Reducing your risk of cancer with food

Anita Marlay, R.D., L.D.
Special to the Lake Sun, USA TODAY NETWORK
Creamy Mashed Cauliflower with Melted Butter and Green Onions

Behavior and lifestyle changes can prevent about two out of five cancers in America. Behaviors that contribute to cancer include smoking, excessive alcohol intake, poor diet and lack of physical activity.

Determining links between foods and cancer is challenging. Most people eat and drink a wide variety of food and beverages, making it hard to study people’s diets. Some food substances may increase or decrease your risk of cancer. But how you prepare that food and how much you eat also can play a role. Let’s look at which foods are the most harmful and which are the most helpful in terms of cancer risk.

Red meat and processed meat. There is a strong correlation that eating too much of these meats will increase your risk of colorectal, stomach and bladder cancers. Processed meat is any meat that has been smoked or fermented or has added salt or nitrates to enhance flavor. Examples are bacon, hot dogs, and packaged deli meats. These should be rarely eaten. Consistently eating more than 18 ounces of red meat, beef or pork in a week has been shown to increase cancer risk as well.

Ultra-processed foods. Diets high in packaged foods, which are mostly sugar, oil or fat, have been linked to an increase in cancer. A large study found that for every 10% of a diet made up of ultra-processed food, the risk of cancer increased by 12%. Examples of ultra-processed foods are soda, packaged snacks, instant noodles and other foods that have long lists of unrecognizable ingredients.

Alcohol. There is strong evidence that excessive alcohol intake increases the risk for cancers of the mouth, throat, larynx, liver, esophagus, breast and colorectal. It may be that the chemicals in the alcohol damage DNA or weaken the body’s ability to process or absorb nutrients.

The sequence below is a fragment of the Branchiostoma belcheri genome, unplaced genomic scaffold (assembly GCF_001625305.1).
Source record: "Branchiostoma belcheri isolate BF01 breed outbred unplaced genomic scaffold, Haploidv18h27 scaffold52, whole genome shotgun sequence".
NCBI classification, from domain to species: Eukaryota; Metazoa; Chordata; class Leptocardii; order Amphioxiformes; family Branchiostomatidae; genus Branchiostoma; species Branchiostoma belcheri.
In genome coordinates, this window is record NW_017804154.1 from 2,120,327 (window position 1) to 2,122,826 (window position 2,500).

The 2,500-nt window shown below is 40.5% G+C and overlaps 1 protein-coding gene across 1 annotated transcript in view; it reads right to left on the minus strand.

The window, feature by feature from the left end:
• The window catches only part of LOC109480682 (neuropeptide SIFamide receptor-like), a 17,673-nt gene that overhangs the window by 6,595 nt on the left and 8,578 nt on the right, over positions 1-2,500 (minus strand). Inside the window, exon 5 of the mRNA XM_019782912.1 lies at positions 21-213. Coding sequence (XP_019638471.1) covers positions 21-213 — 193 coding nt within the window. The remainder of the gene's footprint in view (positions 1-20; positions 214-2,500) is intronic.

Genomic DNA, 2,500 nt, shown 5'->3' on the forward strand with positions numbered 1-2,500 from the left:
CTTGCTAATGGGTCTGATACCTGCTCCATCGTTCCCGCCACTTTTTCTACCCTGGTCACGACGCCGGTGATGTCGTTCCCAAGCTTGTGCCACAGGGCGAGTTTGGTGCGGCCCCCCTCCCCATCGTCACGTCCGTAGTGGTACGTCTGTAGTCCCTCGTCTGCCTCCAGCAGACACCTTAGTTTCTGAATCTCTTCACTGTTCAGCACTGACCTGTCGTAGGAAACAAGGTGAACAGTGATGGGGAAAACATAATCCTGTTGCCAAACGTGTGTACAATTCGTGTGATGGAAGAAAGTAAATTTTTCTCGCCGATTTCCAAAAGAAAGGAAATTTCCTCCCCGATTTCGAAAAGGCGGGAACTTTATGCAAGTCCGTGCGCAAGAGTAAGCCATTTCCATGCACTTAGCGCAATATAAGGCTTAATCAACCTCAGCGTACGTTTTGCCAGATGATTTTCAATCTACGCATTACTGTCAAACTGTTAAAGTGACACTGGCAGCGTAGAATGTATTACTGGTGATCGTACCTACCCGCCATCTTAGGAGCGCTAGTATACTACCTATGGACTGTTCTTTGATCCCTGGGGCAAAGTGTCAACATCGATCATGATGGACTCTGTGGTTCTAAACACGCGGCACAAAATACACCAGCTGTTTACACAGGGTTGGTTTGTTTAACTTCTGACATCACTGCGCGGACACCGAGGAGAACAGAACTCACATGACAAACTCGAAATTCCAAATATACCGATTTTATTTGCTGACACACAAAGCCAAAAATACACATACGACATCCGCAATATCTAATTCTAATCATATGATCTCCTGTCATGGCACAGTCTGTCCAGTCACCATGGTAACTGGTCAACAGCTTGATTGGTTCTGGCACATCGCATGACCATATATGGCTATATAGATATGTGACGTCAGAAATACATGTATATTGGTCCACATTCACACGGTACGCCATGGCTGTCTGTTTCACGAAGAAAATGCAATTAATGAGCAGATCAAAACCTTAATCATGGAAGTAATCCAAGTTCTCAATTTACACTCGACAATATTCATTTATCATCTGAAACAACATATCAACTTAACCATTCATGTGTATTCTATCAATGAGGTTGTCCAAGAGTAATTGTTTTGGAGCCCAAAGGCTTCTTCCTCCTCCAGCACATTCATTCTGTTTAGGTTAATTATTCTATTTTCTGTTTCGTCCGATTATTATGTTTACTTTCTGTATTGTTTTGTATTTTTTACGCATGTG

Vegetables. Diets heavy in vegetables have been shown to decrease the risk of cancer. Vegetables are high in antioxidants, which help neutralize harmful free radicals that can cause cancer. They also help decrease inflammation in our bodies and add fiber to help keep optimal gut function.

All vegetables are good, but some are especially beneficial. These include:

Cruciferous vegetables: broccoli, cauliflower, cabbage, kale, Brussels sprouts

Lycopene: tomatoes, pink grapefruit and watermelon

Carotenoids: carrots, sweet potatoes and other red, orange and yellow vegetables

Allium vegetables: chives, garlic, leeks and onions


Other helpful foods. Whole grains add fiber to your diet, which helps reduce the risk of digestive and colorectal cancer. Polyphenols found in herbs, spices, tea, coffee, chocolate and nuts may also help reduce cancer risk.

There is no evidence that taking any vitamin or supplement will reduce your risk of cancer. Some can actually increase your risk. A high-dosage beta-carotene supplement can increase your risk of lung cancer. High doses of vitamin E may increase the risk of prostate cancer.

A healthful diet isn’t a guarantee that you won’t develop cancer. Genetics, exposure to toxins, weight, sun exposure, smoking, activity levels and other factors also can play a role. But a healthy diet can help reduce your risk of cancer, as well as other illnesses, such as heart disease and diabetes.

Horseradish Cheddar Mashed Cauliflower

Serves 4

1 medium head cauliflower, cut into florets

½ cup shredded cheddar cheese

¼ cup sour cream

2 Tbsp prepared horseradish

1 Tbsp butter

½ tsp ground pepper

¼ tsp salt

2 Tbsp chopped fresh chives

Bring 1 inch of water to simmer in a large pot fitted with a steamer basket. Add cauliflower, cover, and cook until tender, about 15-20 minutes.

Remove cauliflower from basket, and drain the water. Return to pot over low heat and mash. Add cheese, sour cream, horseradish, butter, salt and pepper, and mash until smooth. Stir in chives.

Nutrition Information: 148 calories, 10 g fat, 9 g carbs, 7 g protein, 3 g fiber, 317 mg sodium

Anita Marlay, R.D., L.D., is a dietitian in the Cardiopulmonary Rehab department at Lake Regional Health System in Osage Beach, Missouri.